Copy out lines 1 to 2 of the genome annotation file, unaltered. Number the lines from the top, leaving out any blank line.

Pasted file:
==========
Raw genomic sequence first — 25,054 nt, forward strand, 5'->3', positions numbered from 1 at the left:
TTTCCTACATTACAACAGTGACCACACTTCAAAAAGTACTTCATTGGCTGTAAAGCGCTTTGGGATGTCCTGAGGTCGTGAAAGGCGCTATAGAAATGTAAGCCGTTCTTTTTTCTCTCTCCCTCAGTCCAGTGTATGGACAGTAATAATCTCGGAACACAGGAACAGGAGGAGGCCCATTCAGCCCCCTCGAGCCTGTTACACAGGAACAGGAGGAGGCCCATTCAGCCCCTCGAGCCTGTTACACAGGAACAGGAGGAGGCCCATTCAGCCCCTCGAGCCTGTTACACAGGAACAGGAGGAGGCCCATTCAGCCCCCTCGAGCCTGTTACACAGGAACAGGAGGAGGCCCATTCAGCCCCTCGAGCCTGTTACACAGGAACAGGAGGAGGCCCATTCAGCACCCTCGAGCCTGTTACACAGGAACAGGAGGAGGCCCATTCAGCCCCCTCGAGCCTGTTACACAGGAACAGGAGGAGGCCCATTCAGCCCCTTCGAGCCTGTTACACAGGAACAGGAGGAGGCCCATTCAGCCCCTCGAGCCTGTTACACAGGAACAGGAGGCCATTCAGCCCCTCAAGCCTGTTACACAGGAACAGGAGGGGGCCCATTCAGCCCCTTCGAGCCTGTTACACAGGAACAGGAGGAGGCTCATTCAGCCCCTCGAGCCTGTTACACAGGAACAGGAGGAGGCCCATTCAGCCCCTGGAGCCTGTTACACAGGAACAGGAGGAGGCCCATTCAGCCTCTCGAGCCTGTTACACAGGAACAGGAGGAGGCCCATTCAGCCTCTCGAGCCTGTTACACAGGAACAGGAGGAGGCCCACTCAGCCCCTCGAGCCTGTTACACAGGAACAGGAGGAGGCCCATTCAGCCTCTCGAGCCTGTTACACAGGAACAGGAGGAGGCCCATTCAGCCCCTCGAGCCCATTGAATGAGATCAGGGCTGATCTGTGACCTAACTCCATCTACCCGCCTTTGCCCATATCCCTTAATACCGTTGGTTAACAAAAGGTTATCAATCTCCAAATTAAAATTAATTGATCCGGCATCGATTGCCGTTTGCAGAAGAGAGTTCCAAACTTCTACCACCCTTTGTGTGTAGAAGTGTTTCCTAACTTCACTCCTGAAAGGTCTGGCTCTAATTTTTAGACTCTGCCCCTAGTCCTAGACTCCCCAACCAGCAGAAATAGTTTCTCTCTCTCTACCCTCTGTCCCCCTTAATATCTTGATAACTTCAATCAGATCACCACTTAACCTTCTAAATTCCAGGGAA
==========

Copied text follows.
Raw genomic sequence first — 25,054 nt, forward strand, 5'->3', positions numbered from 1 at the left:
TTTCCTACATTACAACAGTGACCACACTTCAAAAAGTACTTCATTGGCTGTAAAGCGCTTTGGGATGTCCTGAGGTCGTGAAAGGCGCTATAGAAATGTAAGCCGTTCTTTTTTCTCTCTCCCTCAGTCCAGTGTATGGACAGTAATAATCTCGGAACACAGGAACAGGAGGAGGCCCATTCAGCCCCCTCGAGCCTGTTACACAGGAACAGGAGGAGGCCCATTCAGCCCCTCGAGCCTGTTACACAGGAACAGGAGGAGGCCCATTCAGCCCCTCGAGCCTGTTACACAGGAACAGGAGGAGGCCCATTCAGCCCCCTCGAGCCTGTTACACAGGAACAGGAGGAGGCCCATTCAGCCCCTCGAGCCTGTTACACAGGAACAGGAGGAGGCCCATTCAGCACCCTCGAGCCTGTTACACAGGAACAGGAGGAGGCCCATTCAGCCCCCTCGAGCCTGTTACACAGGAACAGGAGGAGGCCCATTCAGCCCCTTCGAGCCTGTTACACAGGAACAGGAGGAGGCCCATTCAGCCCCTCGAGCCTGTTACACAGGAACAGGAGGCCATTCAGCCCCTCAAGCCTGTTACACAGGAACAGGAGGGGGCCCATTCAGCCCCTTCGAGCCTGTTACACAGGAACAGGAGGAGGCTCATTCAGCCCCTCGAGCCTGTTACACAGGAACAGGAGGAGGCCCATTCAGCCCCTGGAGCCTGTTACACAGGAACAGGAGGAGGCCCATTCAGCCTCTCGAGCCTGTTACACAGGAACAGGAGGAGGCCCATTCAGCCTCTCGAGCCTGTTACACAGGAACAGGAGGAGGCCCACTCAGCCCCTCGAGCCTGTTACACAGGAACAGGAGGAGGCCCATTCAGCCTCTCGAGCCTGTTACACAGGAACAGGAGGAGGCCCATTCAGCCCCTCGAGCCCATTGAATGAGATCAGGGCTGATCTGTGACCTAACTCCATCTACCCGCCTTTGCCCATATCCCTTAATACCGTTGGTTAACAAAAGGTTATCAATCTCCAAATTAAAATTAATTGATCCGGCATCGATTGCCGTTTGCAGAAGAGAGTTCCAAACTTCTACCACCCTTTGTGTGTAGAAGTGTTTCCTAACTTCACTCCTGAAAGGTCTGGCTCTAATTTTTAGACTCTGCCCCTAGTCCTAGACTCCCCAACCAGCAGAAATAGTTTCTCTCTCTCTACCCTCTGTCCCCCTTAATATCTTGATAACTTCAATCAGATCACCACTTAACCTTCTAAATTCCAGGGAA